REACT: Who is the greatest college player of all time?
Sports Illustrated asked its writers to weigh in with their picks for the greatest college basketball player of all time. Read through their selections and then tell us yours.
Jimmy Walker probably was not the greatest college basketball player, but his credentials for that honor are certainly more impressive than mine in being allowed to nominate him.
Walker: A two-time All-America at Providence College in the 1960s, an Oscar Robertson writ small, a solid 6-foot-3 guard with a spin move who seemingly could score any time he pleased.
Farber: Has lived in an ESPN-free country for 26 years, has written exactly one college basketball story in 11 years at Sports Illustrated (on Hawaii's Carl English) and has attended one other game during that time (Northwestern vs. Michigan State in the afternoon before covering a college hockey game at night; unless you want to count a couple of epic McGill-Concordia clashes, which you don't).
But if you went to high school in Providence in the late '60s and you loved basketball, you knew Walker was a hoop god. Yes, we were also crazy about Ernie DiGregorio, who would join the Friars after a magical career at North Providence High School (and one year at St. Thomas More), but Ernie D. was more of a contemporary than Walker, which tended to stifle most our hero-worship impulses. Anyway, my buddies and I were monotheists: we genuflected in only one direction. We crammed into Brown's Marvel Gym one night to catch PC. Walker arrived five or 10 minutes before tip-off, ambling into the barn in a mink coat. (Actually I'm not sure it was mink, but I remember it was long and black and it always has been stored as a mink in the foot locker of memory.) He started the game on the bench, presumably punishment for being tardy, but then proceeded to drop something like 40 on the overwhelmed Ivy Leaguers. In class we were being drilled on attributes that would guide us when we left our cloistered world -- respect, discipline -- but Walker was rounding out our education two points at a time. With that spin dribble and stop-and-pop jumper from the top of the key, with that swagger and conspicuous cool, he was giving us a life lesson about the primacy of talent.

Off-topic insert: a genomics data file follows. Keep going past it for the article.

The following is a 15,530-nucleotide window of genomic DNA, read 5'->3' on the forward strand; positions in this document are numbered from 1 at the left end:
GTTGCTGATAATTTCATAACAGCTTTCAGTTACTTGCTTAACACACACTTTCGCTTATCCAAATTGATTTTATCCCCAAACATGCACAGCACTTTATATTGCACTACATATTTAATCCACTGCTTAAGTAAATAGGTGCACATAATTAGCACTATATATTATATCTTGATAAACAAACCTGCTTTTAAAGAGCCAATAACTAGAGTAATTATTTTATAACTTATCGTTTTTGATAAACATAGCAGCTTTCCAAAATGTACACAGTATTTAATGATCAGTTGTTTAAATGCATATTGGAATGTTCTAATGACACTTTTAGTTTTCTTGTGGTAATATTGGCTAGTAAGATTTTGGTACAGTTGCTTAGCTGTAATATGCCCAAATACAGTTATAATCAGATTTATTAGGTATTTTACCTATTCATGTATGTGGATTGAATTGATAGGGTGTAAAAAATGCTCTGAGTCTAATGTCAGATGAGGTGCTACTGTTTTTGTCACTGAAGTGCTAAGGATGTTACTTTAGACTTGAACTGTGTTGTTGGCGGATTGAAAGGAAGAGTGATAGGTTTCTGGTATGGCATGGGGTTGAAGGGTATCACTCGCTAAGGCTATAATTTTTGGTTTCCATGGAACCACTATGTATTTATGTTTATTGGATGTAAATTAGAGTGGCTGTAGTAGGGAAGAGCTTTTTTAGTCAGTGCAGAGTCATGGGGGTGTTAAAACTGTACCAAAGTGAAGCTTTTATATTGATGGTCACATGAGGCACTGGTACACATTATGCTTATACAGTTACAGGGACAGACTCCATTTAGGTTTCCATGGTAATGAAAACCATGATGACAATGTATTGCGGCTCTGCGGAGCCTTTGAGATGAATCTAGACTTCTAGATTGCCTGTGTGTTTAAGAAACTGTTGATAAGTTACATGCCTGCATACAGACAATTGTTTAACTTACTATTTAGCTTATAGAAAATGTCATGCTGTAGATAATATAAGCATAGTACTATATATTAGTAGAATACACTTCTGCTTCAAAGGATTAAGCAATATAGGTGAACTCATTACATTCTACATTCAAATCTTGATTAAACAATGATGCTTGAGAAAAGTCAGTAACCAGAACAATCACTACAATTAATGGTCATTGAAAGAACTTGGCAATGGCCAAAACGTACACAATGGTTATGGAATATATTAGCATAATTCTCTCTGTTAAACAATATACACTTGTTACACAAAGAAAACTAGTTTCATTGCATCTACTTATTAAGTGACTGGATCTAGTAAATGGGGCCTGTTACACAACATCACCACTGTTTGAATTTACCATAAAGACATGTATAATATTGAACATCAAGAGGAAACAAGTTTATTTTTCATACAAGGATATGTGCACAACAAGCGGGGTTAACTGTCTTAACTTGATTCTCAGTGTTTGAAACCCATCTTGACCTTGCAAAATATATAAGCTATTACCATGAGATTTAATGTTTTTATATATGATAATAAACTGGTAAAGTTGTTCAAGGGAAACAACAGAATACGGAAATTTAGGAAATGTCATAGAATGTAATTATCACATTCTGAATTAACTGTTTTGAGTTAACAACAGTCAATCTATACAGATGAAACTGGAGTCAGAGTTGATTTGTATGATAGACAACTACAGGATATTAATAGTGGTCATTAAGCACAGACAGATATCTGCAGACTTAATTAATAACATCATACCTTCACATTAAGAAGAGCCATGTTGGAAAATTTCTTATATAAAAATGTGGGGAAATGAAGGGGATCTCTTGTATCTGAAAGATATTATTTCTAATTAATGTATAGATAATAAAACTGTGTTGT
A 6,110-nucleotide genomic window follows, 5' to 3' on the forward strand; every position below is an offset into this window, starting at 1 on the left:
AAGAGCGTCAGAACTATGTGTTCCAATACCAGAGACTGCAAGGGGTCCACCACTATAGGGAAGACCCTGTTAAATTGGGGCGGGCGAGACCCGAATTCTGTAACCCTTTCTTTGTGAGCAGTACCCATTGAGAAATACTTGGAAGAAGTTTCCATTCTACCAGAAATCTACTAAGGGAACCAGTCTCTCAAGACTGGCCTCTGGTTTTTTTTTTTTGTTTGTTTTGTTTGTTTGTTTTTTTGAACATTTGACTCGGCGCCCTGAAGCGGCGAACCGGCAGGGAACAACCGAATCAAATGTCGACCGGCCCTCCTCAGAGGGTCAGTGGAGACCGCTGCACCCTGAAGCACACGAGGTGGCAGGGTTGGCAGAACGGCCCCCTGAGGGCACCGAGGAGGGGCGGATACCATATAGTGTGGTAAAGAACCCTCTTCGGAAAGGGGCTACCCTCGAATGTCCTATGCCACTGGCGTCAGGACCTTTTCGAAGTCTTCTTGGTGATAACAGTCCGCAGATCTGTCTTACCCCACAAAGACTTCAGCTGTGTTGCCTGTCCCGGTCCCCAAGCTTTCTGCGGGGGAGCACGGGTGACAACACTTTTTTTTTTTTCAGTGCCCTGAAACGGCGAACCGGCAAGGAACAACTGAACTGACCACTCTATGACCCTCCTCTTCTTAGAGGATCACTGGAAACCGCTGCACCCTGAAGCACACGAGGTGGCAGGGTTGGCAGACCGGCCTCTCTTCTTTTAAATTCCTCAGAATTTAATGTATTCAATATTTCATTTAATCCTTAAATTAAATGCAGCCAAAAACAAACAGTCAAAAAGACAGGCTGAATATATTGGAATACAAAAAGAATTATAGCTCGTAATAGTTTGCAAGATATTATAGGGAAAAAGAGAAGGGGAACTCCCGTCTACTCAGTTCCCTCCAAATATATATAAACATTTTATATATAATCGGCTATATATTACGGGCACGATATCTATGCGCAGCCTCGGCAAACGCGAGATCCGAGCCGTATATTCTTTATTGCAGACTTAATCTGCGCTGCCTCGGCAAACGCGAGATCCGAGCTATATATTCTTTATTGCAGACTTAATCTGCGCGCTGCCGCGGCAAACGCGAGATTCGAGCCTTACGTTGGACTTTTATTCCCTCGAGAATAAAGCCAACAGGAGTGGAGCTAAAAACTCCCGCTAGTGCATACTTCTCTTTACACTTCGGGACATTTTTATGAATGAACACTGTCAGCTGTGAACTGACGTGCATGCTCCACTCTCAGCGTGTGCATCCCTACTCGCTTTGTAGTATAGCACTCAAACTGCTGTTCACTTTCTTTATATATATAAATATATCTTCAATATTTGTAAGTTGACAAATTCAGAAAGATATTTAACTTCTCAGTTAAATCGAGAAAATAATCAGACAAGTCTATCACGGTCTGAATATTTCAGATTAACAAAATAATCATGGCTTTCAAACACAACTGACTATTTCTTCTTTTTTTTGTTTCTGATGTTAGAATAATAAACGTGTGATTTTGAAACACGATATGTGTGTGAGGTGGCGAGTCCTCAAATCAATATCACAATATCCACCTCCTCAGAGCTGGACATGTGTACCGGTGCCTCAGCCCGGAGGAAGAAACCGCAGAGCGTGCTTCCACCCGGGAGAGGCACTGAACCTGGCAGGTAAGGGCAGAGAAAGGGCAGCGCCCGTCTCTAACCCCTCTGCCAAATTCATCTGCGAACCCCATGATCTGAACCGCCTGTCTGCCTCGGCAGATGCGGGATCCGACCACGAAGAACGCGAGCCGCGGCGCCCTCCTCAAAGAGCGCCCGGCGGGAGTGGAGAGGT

Of course Walker was no substitute for my prep school years, except this one day. Instead of more analysis of Tess of the D'Urbervilles, our English teacher moderated a discussion about a paternity suit that had been filed against Walker, which had made headlines that morning in The Providence Journal. (Personal headline: Big Mess, No Tess.) Any diversion from Hardy's dawdling novel would have been welcome, but now we had license to talk about Jimmy for 45 minutes. We were as impossibly inept, socially and sexually, as any teenagers since Paleozoic Era, but even we grasped that in order to have someone name you in a paternity suit, well, you had to have done something else first. That struck us as fabulous.
There have been better college players since Naismith (a McGill man, incidentally) started the madness, but for a long-ago 16-year-old, Jimmy Walker was the best.